In contrast, today’s public servants often find themselves unaware of, and unable to connect with, colleagues in other ministries or other levels of government who work on similar issues. This is not because their masters don’t want them to connect (although this is sometimes the case) but because they lack the technology to identify one another. As a result, public servants drafting policy on interconnected issues — such as the Environment Canada employee working on riverbed erosion and the Fisheries and Oceans employee working on spawning salmon — may not even know the other exists.

One goal of public-sector renewal is to enable better co-operation. Ian Green, the Public Policy Forum chair of Public Service
Governance noted in an on-line Globe and Mail commentary (Ensuring Our Public Service Is A Force For Good In The Lives Of Canadians — May 8) that governments face “increasingly complex and cross-cutting issues … such as environmental and health policy.” If improving co-ordination and the flow of information within and across government ministries is a central challenge, then Facebook isn’t a distraction, it’s an opportunity.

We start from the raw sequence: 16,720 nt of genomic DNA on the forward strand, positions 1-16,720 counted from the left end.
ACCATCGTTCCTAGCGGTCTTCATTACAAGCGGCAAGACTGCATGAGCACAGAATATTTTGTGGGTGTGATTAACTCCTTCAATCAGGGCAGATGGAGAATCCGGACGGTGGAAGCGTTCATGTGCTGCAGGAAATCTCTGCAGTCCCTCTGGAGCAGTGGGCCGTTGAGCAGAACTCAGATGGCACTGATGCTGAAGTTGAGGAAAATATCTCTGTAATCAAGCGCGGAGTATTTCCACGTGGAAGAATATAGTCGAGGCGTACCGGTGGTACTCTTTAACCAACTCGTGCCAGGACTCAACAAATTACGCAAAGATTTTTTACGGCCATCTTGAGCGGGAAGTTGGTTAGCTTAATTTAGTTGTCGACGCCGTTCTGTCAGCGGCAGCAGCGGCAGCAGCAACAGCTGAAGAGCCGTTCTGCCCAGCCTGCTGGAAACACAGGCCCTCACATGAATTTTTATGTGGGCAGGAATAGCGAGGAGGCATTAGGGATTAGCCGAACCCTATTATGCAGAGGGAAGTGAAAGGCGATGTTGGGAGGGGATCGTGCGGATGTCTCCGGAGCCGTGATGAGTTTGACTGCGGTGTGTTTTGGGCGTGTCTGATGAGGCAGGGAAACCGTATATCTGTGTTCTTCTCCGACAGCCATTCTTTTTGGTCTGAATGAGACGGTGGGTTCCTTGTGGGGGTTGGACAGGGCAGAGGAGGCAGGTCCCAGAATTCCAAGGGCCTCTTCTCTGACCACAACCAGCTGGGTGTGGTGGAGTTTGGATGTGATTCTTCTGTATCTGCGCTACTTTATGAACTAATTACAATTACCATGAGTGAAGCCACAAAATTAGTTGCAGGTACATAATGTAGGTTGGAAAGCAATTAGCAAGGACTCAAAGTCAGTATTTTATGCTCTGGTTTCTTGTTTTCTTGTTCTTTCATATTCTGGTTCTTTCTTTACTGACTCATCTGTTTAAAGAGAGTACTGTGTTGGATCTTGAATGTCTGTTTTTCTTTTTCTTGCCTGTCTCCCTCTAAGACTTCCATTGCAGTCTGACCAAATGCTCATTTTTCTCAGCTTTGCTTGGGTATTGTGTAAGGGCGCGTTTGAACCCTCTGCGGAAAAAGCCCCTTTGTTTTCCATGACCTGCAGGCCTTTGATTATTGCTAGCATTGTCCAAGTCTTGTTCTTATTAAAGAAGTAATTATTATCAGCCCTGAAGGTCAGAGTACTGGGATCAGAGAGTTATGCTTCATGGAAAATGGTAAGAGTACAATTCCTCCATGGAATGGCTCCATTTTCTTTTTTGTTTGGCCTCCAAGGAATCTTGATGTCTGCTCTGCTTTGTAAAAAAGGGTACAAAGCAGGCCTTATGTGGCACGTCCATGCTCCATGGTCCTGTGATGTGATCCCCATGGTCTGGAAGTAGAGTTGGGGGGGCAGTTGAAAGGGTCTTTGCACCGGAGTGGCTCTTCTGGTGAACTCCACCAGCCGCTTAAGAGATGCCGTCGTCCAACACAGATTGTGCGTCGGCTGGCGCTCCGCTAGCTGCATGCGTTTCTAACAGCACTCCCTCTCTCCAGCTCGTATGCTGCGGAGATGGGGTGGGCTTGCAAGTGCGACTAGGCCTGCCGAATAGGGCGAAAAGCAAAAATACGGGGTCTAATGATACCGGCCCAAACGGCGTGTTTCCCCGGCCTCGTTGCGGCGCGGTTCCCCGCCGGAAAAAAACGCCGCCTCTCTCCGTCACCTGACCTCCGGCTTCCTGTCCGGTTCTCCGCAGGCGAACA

Better still, implementing such a project would be cheap and simple. After all, the computer code that runs Facebook has already been written. More importantly, it works, and, as the government is all too aware, government employees like using it. Why not ask Facebook to create a government version? No expensive scaling or customization would be required. More importantly, by government-IT standards, it would be inexpensive.

It would certainly be an improvement over current government online directories. Anyone familiar with the federal government’s Electronic Directory Services (GEDS) knows it cannot conduct searches based on interests, knowledge or experience. Indeed, searches are only permissible by name, title, telephone and department. Ironically, if you knew any of that information, you probably wouldn’t need the search engine to begin with.